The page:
Businesses and organizations need to know how to plan, budget, and communicate what it costs to contribute to open source
I persuaded my main client Memorial Sloan Kettering to become one of the largest earliest adopters of Drupal 8. The Memorial Sloan Kettering website was built while Drupal 8 was still in alpha releases and launched on a beta release. Memorial Sloan Kettering did contribute code back to the Drupal community but it was difficult to plan and budget for funding any module upgrades from D7 or D8 because project maintainers tend not estimate how much is required to upgrade a module. We worked with guesstimates and managed to upgrade a few modules.
Imagine if we were able to provide reasonable estimates, based on historical information combined with a collaborative methodology, to organizations. Imagine being able to say to company A if you allocate X dollars to this specific open source initiative, project, or task, we can accomplish B features.
So let me put my dream into a real-world context; every organization in the EU needs to comply with the General Data Protection Regulation (GDPR) and make sure that they are protecting their users' data while making this data available and portable to each user, and ultimately deletable. This is a very broad generalization of the GDPR but to comply with these regulations, there are going to have to be several improvements made to the Webform module. These types of features could be broken down into individual tickets with collaborative estimates so that organizations can allocate resources and/or funds to help themselves and their community comply with the GDPR. BTW, Drupal core is facing the same exact challenges with GDPR.
How could we collaboratively estimate in our open source projects?
There are many different techniques for estimating. The only concrete requirement that I feel is a must is that we use collaborative estimation technique.
Planning poker, also called Scrum poker, is a consensus-based, gamified technique for estimating, mostly used to estimate effort or relative size of development goals in software development.
I also like using story points to scope out the overall level of effort required for a ticket.
A story point is an abstract measure of effort required to implement a user story. In simple terms, it is a number that tells the team about the difficulty level of the story. Difficulty could be related to complexities, risks, and efforts involved.
Even being able to categorize and label tickets as easy, medium, and hard could make a big difference. Currently, in our issue queues on Drupal.org we can apply these types of tags to tickets, but users have to use the advanced search to filter by any tag. It’s not reasonable to expect a new contributor looking for an easy ticket to use an advanced search.
We also need to collaboratively calculate the value of our tickets
So imagine if you have been using Drupal for a few years and finally wanted to contribute something back to the community, and started looking for something to do. You find a task that several people have marked as easy to do and also provides a lot of value. Even if you have questions or run into a problem with the task, you might find a mentor in one of the people who helped estimate that ticket.
What challenges should we begin to collaboratively estimate?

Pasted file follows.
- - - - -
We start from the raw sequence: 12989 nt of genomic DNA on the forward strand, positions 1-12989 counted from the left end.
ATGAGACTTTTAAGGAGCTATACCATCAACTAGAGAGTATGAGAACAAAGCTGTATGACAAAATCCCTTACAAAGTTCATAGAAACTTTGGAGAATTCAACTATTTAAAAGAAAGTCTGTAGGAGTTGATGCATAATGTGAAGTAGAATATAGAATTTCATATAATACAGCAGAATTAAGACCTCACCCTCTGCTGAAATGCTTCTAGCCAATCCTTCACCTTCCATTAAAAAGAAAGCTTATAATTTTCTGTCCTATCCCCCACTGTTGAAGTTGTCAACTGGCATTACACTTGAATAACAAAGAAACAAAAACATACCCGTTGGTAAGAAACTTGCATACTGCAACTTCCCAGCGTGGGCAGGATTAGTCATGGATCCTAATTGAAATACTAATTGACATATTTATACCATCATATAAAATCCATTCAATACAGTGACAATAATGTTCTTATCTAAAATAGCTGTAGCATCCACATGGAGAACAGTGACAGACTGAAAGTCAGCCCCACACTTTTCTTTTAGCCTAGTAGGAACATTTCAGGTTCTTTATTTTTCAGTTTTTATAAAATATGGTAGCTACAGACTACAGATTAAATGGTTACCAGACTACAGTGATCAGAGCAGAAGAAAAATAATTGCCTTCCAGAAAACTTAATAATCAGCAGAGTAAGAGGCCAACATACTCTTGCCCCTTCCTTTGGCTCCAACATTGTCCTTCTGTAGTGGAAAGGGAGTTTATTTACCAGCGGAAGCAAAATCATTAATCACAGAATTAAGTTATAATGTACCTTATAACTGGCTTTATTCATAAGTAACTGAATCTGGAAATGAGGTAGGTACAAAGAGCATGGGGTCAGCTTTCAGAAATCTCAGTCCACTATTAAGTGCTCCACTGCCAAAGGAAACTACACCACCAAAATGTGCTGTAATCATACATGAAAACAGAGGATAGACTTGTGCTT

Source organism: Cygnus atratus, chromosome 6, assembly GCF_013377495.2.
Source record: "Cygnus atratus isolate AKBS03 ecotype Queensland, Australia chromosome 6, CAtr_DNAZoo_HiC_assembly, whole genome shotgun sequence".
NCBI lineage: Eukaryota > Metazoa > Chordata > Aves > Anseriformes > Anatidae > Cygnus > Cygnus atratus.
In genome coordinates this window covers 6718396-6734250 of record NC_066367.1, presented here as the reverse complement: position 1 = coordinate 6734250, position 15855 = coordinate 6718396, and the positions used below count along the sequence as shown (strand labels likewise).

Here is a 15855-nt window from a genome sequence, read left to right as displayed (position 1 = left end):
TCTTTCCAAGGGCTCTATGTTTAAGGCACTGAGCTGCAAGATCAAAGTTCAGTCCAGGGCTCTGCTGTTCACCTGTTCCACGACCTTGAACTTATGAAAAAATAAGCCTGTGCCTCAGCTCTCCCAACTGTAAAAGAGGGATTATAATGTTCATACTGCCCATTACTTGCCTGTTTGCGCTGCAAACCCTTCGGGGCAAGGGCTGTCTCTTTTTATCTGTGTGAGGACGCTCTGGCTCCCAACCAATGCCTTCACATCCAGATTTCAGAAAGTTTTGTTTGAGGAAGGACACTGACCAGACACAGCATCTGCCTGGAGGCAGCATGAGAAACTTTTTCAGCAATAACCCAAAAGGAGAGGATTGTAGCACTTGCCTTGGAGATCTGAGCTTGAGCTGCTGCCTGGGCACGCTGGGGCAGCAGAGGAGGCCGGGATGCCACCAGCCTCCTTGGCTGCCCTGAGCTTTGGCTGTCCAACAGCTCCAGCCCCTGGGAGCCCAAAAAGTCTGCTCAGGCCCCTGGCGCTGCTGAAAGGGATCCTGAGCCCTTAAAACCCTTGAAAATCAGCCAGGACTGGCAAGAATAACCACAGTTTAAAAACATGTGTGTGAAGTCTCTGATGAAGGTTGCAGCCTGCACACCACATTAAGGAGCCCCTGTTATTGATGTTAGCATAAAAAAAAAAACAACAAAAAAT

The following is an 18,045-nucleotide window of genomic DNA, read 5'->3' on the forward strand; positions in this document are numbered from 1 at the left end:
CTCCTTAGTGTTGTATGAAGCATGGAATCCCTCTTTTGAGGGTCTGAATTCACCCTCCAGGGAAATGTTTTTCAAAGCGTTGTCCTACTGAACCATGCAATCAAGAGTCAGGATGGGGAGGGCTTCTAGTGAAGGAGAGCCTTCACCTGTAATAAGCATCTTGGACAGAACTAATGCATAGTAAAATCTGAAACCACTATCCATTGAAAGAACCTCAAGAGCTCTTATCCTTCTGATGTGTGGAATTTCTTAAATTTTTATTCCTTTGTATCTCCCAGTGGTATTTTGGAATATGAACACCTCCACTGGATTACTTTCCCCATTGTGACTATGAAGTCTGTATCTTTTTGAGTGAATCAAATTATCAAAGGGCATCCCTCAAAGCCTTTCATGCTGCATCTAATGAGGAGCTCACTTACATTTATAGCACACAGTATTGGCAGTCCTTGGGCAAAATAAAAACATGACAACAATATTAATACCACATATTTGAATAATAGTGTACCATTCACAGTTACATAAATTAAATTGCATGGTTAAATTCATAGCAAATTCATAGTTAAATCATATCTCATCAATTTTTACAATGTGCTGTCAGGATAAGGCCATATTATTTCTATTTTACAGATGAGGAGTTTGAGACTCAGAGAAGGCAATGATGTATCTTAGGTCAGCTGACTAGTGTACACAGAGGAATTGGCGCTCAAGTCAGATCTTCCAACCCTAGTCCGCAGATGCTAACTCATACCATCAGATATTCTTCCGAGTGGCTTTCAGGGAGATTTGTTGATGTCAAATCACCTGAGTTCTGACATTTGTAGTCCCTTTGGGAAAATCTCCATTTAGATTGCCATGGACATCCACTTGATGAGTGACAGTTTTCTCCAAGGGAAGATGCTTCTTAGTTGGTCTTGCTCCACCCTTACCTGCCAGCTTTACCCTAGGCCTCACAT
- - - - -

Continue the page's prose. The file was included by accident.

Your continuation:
Every GDPR task is going to provide a lot of value to organizations in the EU. Personally, I feel it is also important that we start recognizing the inherent and ongoing value in improving accessibility in our software.
Frankly, there are probably feature requests in the Webform issue queue that I do not see the value in and people are not able to collaboratively communicate the need and importance for these features. For instance, I am not actively doing any headless Drupal work; I am not sure of the value of improving the Webform module's REST API's. I guess that specific organizations see a lot of value in using the Webform UI/UX to build form's which can be served via a REST or JSON API.
What is my key point?
We need to stop guessing the value and work required to complete a task. We should collaboratively determine the value of a task and estimate the amount of work necessary to complete the task. Understanding the value, effort and cost required to get things done will make it easier and more rewarding for individuals and organizations to get involved and stay involved in open source communities.
I knew I had to include the above slide for the presentation in this post because it portrays the challenge of getting people, especially developers to provide reasonable estimations. Developers tend to suck at estimating which is why the role the project manager exists. Project managers are the keepers of the process. My last blog titled 'Our journeys within our community,' I concluded with the realization that project managers are one of the key roles in our open source community. When it comes to addressing the challenge of estimation within our open source project they are the best qualified to help define and discover the best technique to estimate our work collaboratively
Good estimation happens when there is a good discussion followed by some agreement and action.
Since this blog post began with the hypothesis that, "the lack of estimation in open source is hurting the onboarding new contributors and ongoing sustainability of our project", it must end with a conclusion.
It's hard to conclude how the lack of estimation is hurting our projects because we don't have a concrete metrics to work with, except the fact that everyone is relying on and contributing to open source.
To improve open source sustainability we need to examine our process and how we collaborate to create open source software. Estimation is a key part of the process of building software.
We need to determine the best recipe to sustain and grow open source. My most recent blog posts have circled around the problem and challenges of sustainability. I feel the below formula/recipe could help us solve the problem of sustainability.
Project Management + Estimation + Mentorship = Sustainability
Examining this formula will be the topic for my next blog post.